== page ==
Protein-disrupting variants in ABCA7 have been shown to predispose to Alzheimer's disease.[29] The Icelandic database of Decode Genetics has shown a doubled probability of developing Alzheimer's disease when inactive variants of the ABCA7 gene are present.[30]

By using the knock-out mice, ABCA7 was indicated involved in generation and processing of amyloid β (Aβ) peptides. In the brain of the amyloid precursor protein transgenic mice, deletion of ABCA7 resulted in accumulation of Aβ40 and Aβ42 in the early stage [31] apparently by accelerating Aβ production.[31][32] More rapid endocytosis of amyloid precursor protein was observed in primary microglia from ABCA7 deficient mice.[31] Roles of ABCA7 are also implicated for microglial phagocytotic function [33] and immune responses.[34][13] Although the direct target of ABCA7 function is unclear, the findings are so far mechanistically consistent with the increased Aβ production.

The data can be summarized as 1) loss of function of ABCA7 is associated a risk for late onset Alzheimer's disease, 2) one of its molecular backgrounds can be enhanced production/decreased processing of Aβ peptides, and 3) ABCA7 is at least shown to increase phagocytosis including that of microglia. Since ABCA7 gene is down-regulated by cell cholesterol via the SRE/SREBP system,[15] the data accumulated are consistent with clinical implication that use of statins, HMG-CoA reductase inhibitors, reduces risk for Alzheimer's disease.[35]

See also[edit]

References[edit]

  1. ^ a b c GRCh38: Ensembl release 89: ENSG00000064687 - Ensembl, May 2017
  2. ^ a b c GRCm38: Ensembl release 89: ENSMUSG00000035722 - Ensembl, May 2017
  3. ^ "Human PubMed Reference:". National Center for Biotechnology Information, U.S. National Library of Medicine.
  4. ^ "Mouse PubMed Reference:". National Center for Biotechnology Information, U.S. National Library of Medicine.
  5. ^ a b "Entrez Gene: ABCA7 ATP-binding cassette, sub-family A (ABC1), member 7".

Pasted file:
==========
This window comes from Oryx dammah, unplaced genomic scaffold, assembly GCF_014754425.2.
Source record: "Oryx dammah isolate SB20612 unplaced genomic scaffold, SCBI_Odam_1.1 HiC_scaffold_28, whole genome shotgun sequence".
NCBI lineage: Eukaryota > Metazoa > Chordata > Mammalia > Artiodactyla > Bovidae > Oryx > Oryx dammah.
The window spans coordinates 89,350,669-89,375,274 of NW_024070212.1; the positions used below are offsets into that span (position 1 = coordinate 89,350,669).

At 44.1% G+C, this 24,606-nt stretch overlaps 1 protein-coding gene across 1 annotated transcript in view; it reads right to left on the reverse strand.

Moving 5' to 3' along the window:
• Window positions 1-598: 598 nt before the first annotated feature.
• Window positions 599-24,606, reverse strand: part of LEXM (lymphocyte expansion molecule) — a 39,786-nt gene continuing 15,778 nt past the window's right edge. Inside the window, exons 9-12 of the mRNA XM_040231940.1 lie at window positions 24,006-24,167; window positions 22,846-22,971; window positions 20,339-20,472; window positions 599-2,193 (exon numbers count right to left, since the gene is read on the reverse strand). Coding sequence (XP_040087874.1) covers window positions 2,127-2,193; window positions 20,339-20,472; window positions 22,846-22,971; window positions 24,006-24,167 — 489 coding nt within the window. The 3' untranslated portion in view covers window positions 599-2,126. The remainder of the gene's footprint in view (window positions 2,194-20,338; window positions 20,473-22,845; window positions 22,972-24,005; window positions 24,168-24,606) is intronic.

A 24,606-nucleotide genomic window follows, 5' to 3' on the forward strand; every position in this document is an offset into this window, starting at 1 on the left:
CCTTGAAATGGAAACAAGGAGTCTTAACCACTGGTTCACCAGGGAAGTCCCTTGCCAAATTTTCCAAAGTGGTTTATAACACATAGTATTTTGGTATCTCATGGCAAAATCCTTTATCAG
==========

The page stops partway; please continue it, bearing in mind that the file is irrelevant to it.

6. ^ Kim WS, Fitzgerald ML, Kang K, Okuhira K, Bell SA, Manning JJ, Koehn SL, Lu N, Moore KJ, Freeman MW. Abca7 null mice retain normal macrophage phosphatidylcholine and cholesterol efflux activity despite alterations in adipose mass and serum cholesterol levels. J Biol Chem. 2005 Feb 4;280(5):3989-95. doi: 10.1074/jbc.M412602200. Epub 2004 Nov 17. PMID 15550377.
  7. ^ Bhatia S, Fu Y, Hsiao JT, Halliday GM, Kim WS. Deletion of Alzheimer's Disease Risk Gene ABCA7 Alters White Adipose Tissue Development and Leptin Levels. J Alzheimers Dis Rep. 2017 Dec 16;1(1):237-247. doi: 10.3233/ADR-170029. PMID 30480241; PMCID: PMC6159609.
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  9. ^ Nowyhed HN, Chandra S, Kiosses W, Marcovecchio P, Andary F, Zhao M, Fitzgerald ML, Kronenberg M, Hedrick CC. ATP Binding Cassette Transporter ABCA7 Regulates NKT Cell Development and Function by Controlling CD1d Expression and Lipid Raft Content. Sci Rep. 2017 Jan 16;7:40273. doi: 10.1038/srep40273. PMID 28091533; PMCID: PMC5238393.
  10. ^ Kim, Woojin Scott; Fitzgerald, Michael L.; Kang, Kihwa; Okuhira, Kei-ichiro; Bell, Susan A.; Manning, Jennifer J.; Koehn, Stephanie L.; Lu, Naifang; Moore, Kathryn J.; Freeman, Mason W. (2005-02-04). "Abca7 null mice retain normal macrophage phosphatidylcholine and cholesterol efflux activity despite alterations in adipose mass and serum cholesterol levels". The Journal of Biological Chemistry. 280 (5): 3989–3995. doi:10.1074/jbc.M412602200. ISSN 0021-9258. PMID 15550377. S2CID 24263492.
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Further reading[edit]

External links[edit]

This article incorporates text from the United States National Library of Medicine, which is in the public domain.